About two or three months ago I started noticing something rather odd. Since 2010 I have spent quite a lot of time trying to get to know my diabetes rather better. I had always thought we were reasonably well acquainted, but looking back there were many things that I simply did not realise were happening, or put down to 'diabetes randomness'. To be fair, there are still quite a few of these, but a lot less than there once were. When my basal is set right generlly my corrections and doses can be expected to behave (with an odd wobble here or there) when faced with a number of tried and tested meal scenarios. So when everything seems to be pottering along OK one day and then goes haywire with identical breakfast and lunch choices the following day my brows knit and I begin to wonder what's up.
And I have noticed some rather odd coincidences. Well... odd in some ways, but actually quite expected from others' point of view.
All the while over the years I have been relearning my diabetes and asking questions of others, I discovered a variety of 'things' which seemed pretty common experiences for people living with type 1 diabetes that simply did not seem to happen for me, even when I looked carefully for them. Things like exercise or alcohol having an blood-glucose-lowering effect the day after the event. There are a bunch of other things too. These were things I saw being discussed on forums and social media and was always able to say, "Oh that's interesting... I don't get that at all". Except now I do. At least some times.
The exercise and alcohol ones particularly stand out to me, because they involve every T1D's second-favourite game - the ole "What shall I do now?" bedtime conundrum. Which is double the fun if you seem to have spotted a pattern. But one that only applies some of the time - Ah Diabetes! You sly old minx.
So last night, for example, I went to bed at 8.6mmol/L with 1.3u of insulin on board which *should* have been dealing with carbs I had eaten mid-late-evening. Unsure if I had the count right I had another 5 grams or so to err on the side of caution. Except that we had been out at a family event earlier in the day and I'd had rather more booze than I would normally. Not silly amounts, but *possibly* worth factoring in when living in these new 'will it..? won't it..?' times. So I also set an 80% TBR to run for 8 hours. I was fortunate to be wearing a Libre sensor for the last of its fourteen days, so I had a chance for a quick peek at 2.45am whereupon I discovered than unlike earlier over the festive break I had *not* dipped at all post-alcohol - but had risen pretty steadily into the 10s. I added another 0.8u and cancelled the TBR waking at 7.5mmol/L.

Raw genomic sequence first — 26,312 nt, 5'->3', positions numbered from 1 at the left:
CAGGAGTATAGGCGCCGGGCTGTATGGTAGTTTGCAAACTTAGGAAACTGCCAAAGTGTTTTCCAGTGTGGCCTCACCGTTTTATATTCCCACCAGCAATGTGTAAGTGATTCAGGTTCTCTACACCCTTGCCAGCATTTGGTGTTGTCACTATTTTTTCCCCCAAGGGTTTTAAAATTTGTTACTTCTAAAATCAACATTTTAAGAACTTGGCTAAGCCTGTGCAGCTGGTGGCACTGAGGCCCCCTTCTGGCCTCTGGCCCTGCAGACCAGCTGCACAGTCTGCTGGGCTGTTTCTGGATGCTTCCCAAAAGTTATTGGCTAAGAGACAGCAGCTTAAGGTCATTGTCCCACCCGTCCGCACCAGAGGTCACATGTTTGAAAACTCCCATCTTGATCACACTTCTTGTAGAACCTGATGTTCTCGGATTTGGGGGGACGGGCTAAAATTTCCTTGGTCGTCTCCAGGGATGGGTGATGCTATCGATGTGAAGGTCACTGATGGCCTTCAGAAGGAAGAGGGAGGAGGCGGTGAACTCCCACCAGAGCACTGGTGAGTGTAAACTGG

So why had I taken precautions that pushed me into double figures? Why choose 80% for the TBR? Because over the last quarter of the year I have had multiple occasions when that has been exactly the right thing to do, not only overnight, but also through to lunchtime the next day. In fact this was the situation fairly reliably when I first decided to write this post (early Autumn). It's only in more recent weeks that the edges have begun to blur again, and I am now left with uncertainty rather than An Actual Plan.
And I've had occasions over recent months where post-exercise dips a day after the event have needed exactly the same careful handling. And others, more recently, where seemingly similar exertions have needed nothing of the sort.
It seems as with many things in life, the best approach to living with with type 1 diabetes can be found within the hallowed pages of Douglas Adams' trilogy in five parts:
The nearest approach the Guide makes to this matter is on page seven-thousand-and-twenty-three, which includes the words "expect the unexpected”. This advice has annoyed many Hitch-Hikers in that it is ‘A’ - glib, and ‘B’ - a contradiction in terms. In fact, the very best advice it has to offer in these situations is to be found on the cover. Where it says, in those now notoriously large and famously friendly letters, “Don’t Panic”.
The Hitch-hiker's Guide to the Galaxy (part 10), Douglas Adams